21st December 2017 As is traditional, we met for one last knees-up in a pub before we all went our separate ways and suffered our families for Christmas itself. For most of the Club's existence this gathering has taken place at the Dover Castle public house on Weymouth Mews, usually by annexing the back room. Sadly last year that pub was closed down to make way for a bistro so we had to find pastures new. At Matthew Howard's suggestion we tried the Rising Sun, located on the picturesquely-named Cloth Fair next to Smithfield meat market (handy if anyone needs to dash out a get some mince during the evening, though I'm not aware that anyone did). This all went well so we returned to the Rising Sun this time too, and I think a new tradition has been born. It is also traditional that this is the one time of year when we see Lord Mendrick to check he is still alive; the rest of the year he is abroad, teaching the children of the rich in some plague-ridden part of the world. For the second year he didn't turn, so I now suspect he was actually consumed by cannibals some time ago and someone is keeping his Facebook page alive for sinister purposes. The Club should really mount an expedition to find his grave. Aside from Mendrick's absence, the meeting went convivially. There were no great incidents, announcements or entertainments, just a bunch of people drinking a in a pub. Frances Mitchell was resplendent in a Christmas-themed skirt, Ian White turned up dressed as the Phantom Raspberry Blower of Old London Town, while Mark Christopher turned up without a tie, and therefore technically not dressed at all. Apologies to those who left too early or arrived too late to feature in the pics!

Club glimpses the dark side of Santa

6th December 2017 Our December meeting was masterfully themed evening with Prof. Philip Hancock giving us a talk on the dark side of Santa Claus. He looked at the various folklore traditions from around the world that merged together to form Father Christmas as we know him, traditions that mostly revolved around Christmas devils who hunted down children who had been bad and beat them, or perhaps kidnapped them in a sack and tossed them into a hell mouth. St Nicolas himself, although being in reality fairly wealthy and prone to acts of generosity to those in need, also seems to have had a habit of punching out anyone who disagreed with him; even after death he reappeared to thrash a priest who questioned whether revering the saint was really appropriate. The sanitised Santa as we know him, who focuses more on rewarding good children rather than torturing the bad, seems to have been born in the US in the late 19th century—although contrary to popular opinion he predated the famous Coca Cola advertising. From here, however, he was happily co-opted to advertise not only Coke, but cigarettes, whisky, firearms and the US involvement in WWII ("Santa goes to war"). There are even saucy subversive adverts where Santa is peering up skirts or pinging suspender belts. Seems he just can't escape his dark side. Many thanks to Philip and all who came to engage in some pre-Christmas hijinks (including Bob, the Club lobster, pictured above).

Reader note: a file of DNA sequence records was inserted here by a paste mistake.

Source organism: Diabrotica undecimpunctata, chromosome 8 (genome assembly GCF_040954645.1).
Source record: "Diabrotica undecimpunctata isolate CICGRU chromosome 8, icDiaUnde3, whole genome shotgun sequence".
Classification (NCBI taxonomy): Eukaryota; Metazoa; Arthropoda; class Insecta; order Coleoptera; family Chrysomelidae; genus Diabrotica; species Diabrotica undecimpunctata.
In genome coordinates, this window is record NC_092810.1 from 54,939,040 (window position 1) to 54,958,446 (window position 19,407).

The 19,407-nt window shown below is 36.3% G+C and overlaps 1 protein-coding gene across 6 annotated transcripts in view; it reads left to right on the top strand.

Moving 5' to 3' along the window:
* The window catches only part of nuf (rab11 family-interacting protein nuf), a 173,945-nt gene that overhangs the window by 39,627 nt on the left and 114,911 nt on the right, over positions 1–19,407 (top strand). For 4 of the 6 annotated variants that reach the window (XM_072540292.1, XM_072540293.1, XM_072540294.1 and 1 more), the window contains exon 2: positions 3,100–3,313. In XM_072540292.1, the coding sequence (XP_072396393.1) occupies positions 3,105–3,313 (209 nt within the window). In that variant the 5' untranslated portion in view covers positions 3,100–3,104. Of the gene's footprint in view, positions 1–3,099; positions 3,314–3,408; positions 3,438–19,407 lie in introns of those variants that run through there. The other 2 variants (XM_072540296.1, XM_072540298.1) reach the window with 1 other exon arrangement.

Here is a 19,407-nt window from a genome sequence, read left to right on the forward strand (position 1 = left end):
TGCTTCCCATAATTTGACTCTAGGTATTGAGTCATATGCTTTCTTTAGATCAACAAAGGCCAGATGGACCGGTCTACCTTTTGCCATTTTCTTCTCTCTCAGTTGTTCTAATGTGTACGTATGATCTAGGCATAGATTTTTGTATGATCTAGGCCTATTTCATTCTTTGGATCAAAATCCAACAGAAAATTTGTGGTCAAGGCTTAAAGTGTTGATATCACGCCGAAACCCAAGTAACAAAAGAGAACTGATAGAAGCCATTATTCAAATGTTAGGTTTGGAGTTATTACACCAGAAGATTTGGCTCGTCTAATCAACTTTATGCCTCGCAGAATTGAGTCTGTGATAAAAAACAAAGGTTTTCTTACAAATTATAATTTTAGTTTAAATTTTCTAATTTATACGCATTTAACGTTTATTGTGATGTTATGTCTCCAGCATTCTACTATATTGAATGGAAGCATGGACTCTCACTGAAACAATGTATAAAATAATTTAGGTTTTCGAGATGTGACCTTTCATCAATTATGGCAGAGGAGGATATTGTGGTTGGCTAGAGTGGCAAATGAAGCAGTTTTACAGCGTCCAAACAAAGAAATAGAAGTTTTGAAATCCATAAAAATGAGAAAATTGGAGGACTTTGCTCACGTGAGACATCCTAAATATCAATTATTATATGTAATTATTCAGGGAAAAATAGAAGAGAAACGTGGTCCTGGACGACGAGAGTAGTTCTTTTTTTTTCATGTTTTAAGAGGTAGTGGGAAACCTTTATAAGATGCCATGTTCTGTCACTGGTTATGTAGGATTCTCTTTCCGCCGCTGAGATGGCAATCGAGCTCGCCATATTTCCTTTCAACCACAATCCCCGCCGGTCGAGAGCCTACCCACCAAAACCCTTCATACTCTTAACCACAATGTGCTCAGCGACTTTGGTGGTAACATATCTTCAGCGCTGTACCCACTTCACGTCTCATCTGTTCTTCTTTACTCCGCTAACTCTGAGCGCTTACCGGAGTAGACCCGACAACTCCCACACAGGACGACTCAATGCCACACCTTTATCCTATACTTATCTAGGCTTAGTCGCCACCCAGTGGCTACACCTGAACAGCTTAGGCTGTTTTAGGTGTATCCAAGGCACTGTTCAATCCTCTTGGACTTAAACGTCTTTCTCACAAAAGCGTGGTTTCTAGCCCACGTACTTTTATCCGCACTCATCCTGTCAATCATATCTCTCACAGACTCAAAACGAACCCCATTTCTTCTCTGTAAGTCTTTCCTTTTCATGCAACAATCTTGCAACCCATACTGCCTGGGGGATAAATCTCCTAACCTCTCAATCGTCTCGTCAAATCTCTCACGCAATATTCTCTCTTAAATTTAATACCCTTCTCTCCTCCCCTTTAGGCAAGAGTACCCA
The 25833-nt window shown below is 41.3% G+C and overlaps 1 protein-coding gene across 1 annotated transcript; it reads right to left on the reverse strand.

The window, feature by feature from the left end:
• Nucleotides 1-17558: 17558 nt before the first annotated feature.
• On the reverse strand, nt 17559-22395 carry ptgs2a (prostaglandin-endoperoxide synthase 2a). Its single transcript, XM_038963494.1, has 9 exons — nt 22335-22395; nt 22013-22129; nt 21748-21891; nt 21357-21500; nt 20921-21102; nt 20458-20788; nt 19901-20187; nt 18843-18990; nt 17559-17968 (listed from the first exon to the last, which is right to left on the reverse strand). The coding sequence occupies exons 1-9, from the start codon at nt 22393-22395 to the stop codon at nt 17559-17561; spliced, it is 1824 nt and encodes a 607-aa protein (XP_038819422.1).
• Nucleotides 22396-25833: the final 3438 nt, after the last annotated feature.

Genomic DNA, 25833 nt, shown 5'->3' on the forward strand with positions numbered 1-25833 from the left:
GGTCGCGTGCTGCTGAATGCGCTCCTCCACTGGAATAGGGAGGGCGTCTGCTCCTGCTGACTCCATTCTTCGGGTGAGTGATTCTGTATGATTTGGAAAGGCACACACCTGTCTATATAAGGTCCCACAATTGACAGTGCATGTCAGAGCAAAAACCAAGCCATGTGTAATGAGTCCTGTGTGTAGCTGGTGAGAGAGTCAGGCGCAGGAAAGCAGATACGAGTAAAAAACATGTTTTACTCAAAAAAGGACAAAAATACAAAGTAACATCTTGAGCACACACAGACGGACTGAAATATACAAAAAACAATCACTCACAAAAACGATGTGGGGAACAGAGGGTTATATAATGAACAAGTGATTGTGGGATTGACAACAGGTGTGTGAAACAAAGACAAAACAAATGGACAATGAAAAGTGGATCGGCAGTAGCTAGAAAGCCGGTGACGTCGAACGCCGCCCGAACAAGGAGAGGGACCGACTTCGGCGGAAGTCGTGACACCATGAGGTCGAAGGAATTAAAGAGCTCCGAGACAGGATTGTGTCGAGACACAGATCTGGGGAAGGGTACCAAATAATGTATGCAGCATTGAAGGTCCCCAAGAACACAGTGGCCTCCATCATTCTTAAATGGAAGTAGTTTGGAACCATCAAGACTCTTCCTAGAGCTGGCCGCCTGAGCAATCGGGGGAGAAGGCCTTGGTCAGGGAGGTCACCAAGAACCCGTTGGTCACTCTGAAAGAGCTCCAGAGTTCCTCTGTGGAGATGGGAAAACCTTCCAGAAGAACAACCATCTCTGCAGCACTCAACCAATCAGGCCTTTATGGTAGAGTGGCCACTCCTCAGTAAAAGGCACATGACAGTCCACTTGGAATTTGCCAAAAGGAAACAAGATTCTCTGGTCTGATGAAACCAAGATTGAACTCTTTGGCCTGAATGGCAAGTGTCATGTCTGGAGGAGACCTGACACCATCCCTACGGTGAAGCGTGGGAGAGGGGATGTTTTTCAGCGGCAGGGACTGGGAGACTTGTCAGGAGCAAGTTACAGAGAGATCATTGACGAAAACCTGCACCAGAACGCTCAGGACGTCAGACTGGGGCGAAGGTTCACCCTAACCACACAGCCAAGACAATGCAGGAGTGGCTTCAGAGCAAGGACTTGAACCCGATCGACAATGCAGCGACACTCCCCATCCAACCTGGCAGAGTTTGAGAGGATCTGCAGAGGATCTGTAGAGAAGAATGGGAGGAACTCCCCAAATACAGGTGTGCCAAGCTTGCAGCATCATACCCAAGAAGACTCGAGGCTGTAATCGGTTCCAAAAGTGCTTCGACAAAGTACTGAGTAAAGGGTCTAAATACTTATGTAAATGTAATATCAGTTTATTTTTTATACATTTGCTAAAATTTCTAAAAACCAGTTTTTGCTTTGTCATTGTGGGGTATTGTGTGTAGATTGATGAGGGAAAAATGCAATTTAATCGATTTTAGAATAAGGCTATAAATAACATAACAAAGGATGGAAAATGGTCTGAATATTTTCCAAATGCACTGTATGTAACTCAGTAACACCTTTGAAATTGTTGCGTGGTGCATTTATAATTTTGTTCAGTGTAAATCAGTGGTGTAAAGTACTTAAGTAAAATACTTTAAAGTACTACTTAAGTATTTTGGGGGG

Club calls for Revolution

2nd December 2017 In honour of the Russian revolution, which marked its 100th anniversary in October, we made the events of 1917 the theme for our Christmas party. The place was awash with fur-draped White Russians, scheming radicals, granite-faced military enforcers and simple peasant folk.
The venue was the Tea House Theatre, run by Club Members Harry and Grace, who laid on a buffet spread featuring a classic Russian Salad, and a layered Shuba Salad the recipe for which the chef got from his Russian aunt, plus some inventive “rebranding” of more familiar objects—Stalin Samosas, anyone?

We had live entertainment from Chairman Now! (aka Fred Snow), singing bawdy songs and engaging in jokes about dialectical materialism, and a rich programme of games: we had a reprise of our Shoot the Romanovs in a Basement wheeze, first seen at our 2012 royalty-themed party, in which players fired a nerf gun a matryushka dolls on which the faces of the Russian royal family had been sellotaped. We had Rabble Rousing, where contestants were presented with flash cards featuring revolutionary words and given 15 seconds to assemble them to produce a fiery slogan, which they then declaimed to the masses. The winner was the one who achieved the loudest applause, measured with the Club’s decibel meter. And we had Odessa Steps, a game that lovingly recreated the scene from Battleship Potemkin where the Cossacks are massacring civilians in Odessa and a pram with a baby in it bounces down the the famous flight of steps (a scene later referenced in The Untouchables).